Project Overview: This project aims to provide a toolkit to enable hackathon organizers to make gender inclusive decisions when planning their event. Information is presented in a scaffolded manner and is chunked along different stages of hackathon planning.
Motivation: I was once at a developer meet and the topic of under-representation of women in tech in the industry came up and someone commented that the place they worked at largely recruited during Hackathons and that there was ‘lack of female talent’ at such events. Although they were referring to the relatively low number of female participants at hackathons, the phrasing of the sentence struck a chord with me. Having gotten an internship by way of networking at a hackathon and attended a talk on ‘Inspiring Women to Join the Maker Community through Hackathon Participation’ by Grace Metri(Intel) at Grace Hopper 2015, I saw the virtues of attending such an event and pitched the idea to my Education Technology team for our Design Project.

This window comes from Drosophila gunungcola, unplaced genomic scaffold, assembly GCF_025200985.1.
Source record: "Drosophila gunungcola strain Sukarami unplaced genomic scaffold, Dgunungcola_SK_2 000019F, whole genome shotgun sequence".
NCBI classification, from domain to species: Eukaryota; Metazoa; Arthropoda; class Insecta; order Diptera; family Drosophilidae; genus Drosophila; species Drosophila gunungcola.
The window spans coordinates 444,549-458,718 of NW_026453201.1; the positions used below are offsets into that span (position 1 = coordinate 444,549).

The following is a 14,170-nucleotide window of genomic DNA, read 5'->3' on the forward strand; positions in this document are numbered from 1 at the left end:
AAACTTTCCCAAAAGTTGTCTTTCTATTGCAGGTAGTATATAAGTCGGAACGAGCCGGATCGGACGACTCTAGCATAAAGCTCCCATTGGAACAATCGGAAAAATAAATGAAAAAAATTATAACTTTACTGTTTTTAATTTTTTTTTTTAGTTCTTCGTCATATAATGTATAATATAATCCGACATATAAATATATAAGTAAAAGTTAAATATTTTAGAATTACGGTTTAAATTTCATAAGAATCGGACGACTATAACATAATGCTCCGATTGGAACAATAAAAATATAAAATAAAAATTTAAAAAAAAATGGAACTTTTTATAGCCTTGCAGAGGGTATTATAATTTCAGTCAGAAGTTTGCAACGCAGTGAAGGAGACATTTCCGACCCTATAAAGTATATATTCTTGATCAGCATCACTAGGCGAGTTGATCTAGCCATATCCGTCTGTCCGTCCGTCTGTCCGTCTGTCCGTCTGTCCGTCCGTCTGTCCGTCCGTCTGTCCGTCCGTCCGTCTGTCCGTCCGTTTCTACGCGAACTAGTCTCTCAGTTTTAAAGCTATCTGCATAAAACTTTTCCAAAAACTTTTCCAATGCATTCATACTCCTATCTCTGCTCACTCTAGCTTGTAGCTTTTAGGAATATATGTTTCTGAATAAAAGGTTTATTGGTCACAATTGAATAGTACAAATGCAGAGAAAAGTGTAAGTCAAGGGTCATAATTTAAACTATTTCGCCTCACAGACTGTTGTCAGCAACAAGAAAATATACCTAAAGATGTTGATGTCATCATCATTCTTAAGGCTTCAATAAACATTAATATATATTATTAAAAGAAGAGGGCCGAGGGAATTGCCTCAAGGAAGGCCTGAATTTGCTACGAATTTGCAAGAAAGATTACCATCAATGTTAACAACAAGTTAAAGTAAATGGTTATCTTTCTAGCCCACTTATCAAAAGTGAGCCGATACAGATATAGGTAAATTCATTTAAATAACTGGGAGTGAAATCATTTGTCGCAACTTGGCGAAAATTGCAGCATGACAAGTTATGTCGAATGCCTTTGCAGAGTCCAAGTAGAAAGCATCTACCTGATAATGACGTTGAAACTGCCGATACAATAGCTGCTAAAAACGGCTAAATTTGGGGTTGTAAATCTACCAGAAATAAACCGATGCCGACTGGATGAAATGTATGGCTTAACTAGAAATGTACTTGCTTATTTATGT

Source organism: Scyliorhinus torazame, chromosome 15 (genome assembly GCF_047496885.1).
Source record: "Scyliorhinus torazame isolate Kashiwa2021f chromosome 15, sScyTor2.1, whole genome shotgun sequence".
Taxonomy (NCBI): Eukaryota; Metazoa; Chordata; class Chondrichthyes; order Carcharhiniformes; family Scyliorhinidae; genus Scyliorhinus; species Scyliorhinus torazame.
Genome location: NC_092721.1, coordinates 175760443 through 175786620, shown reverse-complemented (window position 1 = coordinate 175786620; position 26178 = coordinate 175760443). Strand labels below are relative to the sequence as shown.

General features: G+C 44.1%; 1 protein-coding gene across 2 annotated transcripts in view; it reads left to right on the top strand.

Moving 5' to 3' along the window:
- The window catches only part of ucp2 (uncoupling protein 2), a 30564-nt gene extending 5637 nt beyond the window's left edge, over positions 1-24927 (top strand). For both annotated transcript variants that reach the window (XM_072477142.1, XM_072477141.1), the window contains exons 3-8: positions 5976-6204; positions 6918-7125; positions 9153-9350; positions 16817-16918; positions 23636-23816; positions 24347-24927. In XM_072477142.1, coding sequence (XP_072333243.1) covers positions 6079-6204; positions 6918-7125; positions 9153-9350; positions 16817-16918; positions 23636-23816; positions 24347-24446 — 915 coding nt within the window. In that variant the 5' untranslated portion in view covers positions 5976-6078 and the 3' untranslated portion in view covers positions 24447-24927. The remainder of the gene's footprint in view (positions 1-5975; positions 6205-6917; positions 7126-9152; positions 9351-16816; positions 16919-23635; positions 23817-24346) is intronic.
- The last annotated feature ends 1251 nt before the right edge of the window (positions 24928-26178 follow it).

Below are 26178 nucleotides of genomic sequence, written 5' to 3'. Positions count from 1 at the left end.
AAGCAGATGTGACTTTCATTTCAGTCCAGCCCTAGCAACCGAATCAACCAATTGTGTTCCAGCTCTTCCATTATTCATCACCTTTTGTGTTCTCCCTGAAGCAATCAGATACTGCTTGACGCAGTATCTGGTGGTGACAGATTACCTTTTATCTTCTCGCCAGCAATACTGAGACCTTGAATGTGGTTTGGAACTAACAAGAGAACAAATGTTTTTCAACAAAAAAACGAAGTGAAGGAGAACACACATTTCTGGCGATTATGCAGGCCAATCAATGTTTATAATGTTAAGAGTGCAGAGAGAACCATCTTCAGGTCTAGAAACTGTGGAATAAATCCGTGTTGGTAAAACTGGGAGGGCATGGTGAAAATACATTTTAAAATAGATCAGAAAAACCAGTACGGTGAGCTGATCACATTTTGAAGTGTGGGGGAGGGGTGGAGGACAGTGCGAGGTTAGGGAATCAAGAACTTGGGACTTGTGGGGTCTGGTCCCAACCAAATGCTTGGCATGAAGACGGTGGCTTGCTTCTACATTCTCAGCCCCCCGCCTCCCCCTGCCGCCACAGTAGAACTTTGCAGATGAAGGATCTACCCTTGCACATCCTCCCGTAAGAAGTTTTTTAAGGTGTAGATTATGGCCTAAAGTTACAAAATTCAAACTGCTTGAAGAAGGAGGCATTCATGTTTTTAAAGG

Research and Brainstorming:
We did preliminary research on why women do not attend hackathons and during our research, which comprised reading blogs, papers, informal talks with friends, we found a number of anecdotal reasons for this underrepresentation –
-stereotyping of female participants by male participants
-competitive, possibly, hostile environment
-lack of confidence about skills because of the ‘brogrammer’ stereotype, self theories
-predominantly male environment
-women from being relegated to a secondary role
-unsociable nature of the events, such as lack of sleep
-even affirmative action can backfire sometimes as some women feel patronized
We identified a general framework(image alongside) for a Hackathon and proposed to teach women about the benefits of going to a Hackathon by conducting a shorter workshop that followed the same framework. Our rationale was that it could be overwhelming for a first-time goer to spend 24+ hours in a competitive environment and hence a shorter design-jam like workshop might serve as a stepping stone and also address some mental-blocks that participants may have about not being able to contribute to a hackathon.
- A 50/50 representation hackathon/design-jam such as Spotify’s hackathon.
- Open ended social impact hackathons – focusing more on impact rather than quality of tech / software created or Wearable Technology Hackathon based on Lilypad platform
Possible strategies/ tactics for Design Intervention-